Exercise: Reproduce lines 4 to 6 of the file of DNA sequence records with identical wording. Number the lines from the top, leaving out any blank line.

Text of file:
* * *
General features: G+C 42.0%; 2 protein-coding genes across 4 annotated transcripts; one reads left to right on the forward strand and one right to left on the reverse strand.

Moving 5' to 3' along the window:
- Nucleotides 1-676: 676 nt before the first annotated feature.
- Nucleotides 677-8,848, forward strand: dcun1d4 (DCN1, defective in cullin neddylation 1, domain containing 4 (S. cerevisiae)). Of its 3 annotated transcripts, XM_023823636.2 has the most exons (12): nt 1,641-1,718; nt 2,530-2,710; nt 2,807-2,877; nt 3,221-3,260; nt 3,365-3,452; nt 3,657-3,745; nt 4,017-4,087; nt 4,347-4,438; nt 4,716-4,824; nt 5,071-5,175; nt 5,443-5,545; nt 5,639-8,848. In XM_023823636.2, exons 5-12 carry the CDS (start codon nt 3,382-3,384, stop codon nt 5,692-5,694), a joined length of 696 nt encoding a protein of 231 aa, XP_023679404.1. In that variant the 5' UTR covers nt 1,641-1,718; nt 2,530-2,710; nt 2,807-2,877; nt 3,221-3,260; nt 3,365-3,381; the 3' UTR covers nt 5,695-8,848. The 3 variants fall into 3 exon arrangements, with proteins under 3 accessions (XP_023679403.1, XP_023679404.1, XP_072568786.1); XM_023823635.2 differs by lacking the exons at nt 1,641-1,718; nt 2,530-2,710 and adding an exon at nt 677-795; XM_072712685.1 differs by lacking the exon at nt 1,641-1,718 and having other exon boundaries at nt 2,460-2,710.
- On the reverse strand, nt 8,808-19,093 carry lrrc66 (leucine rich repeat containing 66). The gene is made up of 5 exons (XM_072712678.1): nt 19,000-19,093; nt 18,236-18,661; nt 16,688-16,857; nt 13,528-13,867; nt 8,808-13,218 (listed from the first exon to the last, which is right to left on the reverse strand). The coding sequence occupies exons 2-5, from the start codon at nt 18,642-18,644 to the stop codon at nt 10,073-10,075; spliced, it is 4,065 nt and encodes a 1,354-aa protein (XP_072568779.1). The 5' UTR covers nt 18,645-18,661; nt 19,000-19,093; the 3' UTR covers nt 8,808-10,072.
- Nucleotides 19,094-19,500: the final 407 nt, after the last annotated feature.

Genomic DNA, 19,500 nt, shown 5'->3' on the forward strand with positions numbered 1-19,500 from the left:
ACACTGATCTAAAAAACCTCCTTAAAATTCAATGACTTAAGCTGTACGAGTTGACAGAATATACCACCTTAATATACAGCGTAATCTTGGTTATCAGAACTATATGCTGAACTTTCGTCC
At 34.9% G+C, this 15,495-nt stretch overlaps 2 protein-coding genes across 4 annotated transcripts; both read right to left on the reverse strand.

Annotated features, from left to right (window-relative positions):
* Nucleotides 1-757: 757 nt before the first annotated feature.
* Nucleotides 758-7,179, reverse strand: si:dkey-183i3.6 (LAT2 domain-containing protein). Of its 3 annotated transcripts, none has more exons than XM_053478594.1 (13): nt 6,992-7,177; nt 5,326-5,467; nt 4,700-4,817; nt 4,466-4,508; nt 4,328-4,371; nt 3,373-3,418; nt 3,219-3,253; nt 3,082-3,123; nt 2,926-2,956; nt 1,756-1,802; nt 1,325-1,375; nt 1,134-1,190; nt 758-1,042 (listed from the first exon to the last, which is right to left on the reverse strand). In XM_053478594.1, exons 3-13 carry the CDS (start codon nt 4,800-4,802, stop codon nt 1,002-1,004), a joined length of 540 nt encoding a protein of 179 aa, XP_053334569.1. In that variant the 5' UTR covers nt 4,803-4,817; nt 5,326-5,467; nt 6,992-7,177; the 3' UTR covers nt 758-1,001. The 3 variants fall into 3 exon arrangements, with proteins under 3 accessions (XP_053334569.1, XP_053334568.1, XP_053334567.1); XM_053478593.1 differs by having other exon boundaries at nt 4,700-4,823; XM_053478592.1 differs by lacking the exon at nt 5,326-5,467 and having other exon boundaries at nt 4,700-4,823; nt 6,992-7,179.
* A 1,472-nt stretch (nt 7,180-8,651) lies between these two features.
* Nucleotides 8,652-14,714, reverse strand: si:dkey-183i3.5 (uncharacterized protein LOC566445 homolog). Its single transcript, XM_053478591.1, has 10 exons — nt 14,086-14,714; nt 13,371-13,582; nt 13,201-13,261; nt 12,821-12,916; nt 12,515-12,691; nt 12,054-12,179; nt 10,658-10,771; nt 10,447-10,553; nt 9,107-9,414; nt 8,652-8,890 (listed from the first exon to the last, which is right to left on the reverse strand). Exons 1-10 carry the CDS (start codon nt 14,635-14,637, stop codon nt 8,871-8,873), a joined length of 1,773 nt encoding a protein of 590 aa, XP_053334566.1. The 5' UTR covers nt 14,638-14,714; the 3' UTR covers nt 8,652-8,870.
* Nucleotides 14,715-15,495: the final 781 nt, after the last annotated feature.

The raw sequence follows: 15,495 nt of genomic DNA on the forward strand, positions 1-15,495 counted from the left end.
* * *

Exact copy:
- Nucleotides 677-8,848, forward strand: dcun1d4 (DCN1, defective in cullin neddylation 1, domain containing 4 (S. cerevisiae)). Of its 3 annotated transcripts, XM_023823636.2 has the most exons (12): nt 1,641-1,718; nt 2,530-2,710; nt 2,807-2,877; nt 3,221-3,260; nt 3,365-3,452; nt 3,657-3,745; nt 4,017-4,087; nt 4,347-4,438; nt 4,716-4,824; nt 5,071-5,175; nt 5,443-5,545; nt 5,639-8,848. In XM_023823636.2, exons 5-12 carry the CDS (start codon nt 3,382-3,384, stop codon nt 5,692-5,694), a joined length of 696 nt encoding a protein of 231 aa, XP_023679404.1. In that variant the 5' UTR covers nt 1,641-1,718; nt 2,530-2,710; nt 2,807-2,877; nt 3,221-3,260; nt 3,365-3,381; the 3' UTR covers nt 5,695-8,848. The 3 variants fall into 3 exon arrangements, with proteins under 3 accessions (XP_023679403.1, XP_023679404.1, XP_072568786.1); XM_023823635.2 differs by lacking the exons at nt 1,641-1,718; nt 2,530-2,710 and adding an exon at nt 677-795; XM_072712685.1 differs by lacking the exon at nt 1,641-1,718 and having other exon boundaries at nt 2,460-2,710.
- On the reverse strand, nt 8,808-19,093 carry lrrc66 (leucine rich repeat containing 66). The gene is made up of 5 exons (XM_072712678.1): nt 19,000-19,093; nt 18,236-18,661; nt 16,688-16,857; nt 13,528-13,867; nt 8,808-13,218 (listed from the first exon to the last, which is right to left on the reverse strand). The coding sequence occupies exons 2-5, from the start codon at nt 18,642-18,644 to the stop codon at nt 10,073-10,075; spliced, it is 4,065 nt and encodes a 1,354-aa protein (XP_072568779.1). The 5' UTR covers nt 18,645-18,661; nt 19,000-19,093; the 3' UTR covers nt 8,808-10,072.
- Nucleotides 19,094-19,500: the final 407 nt, after the last annotated feature.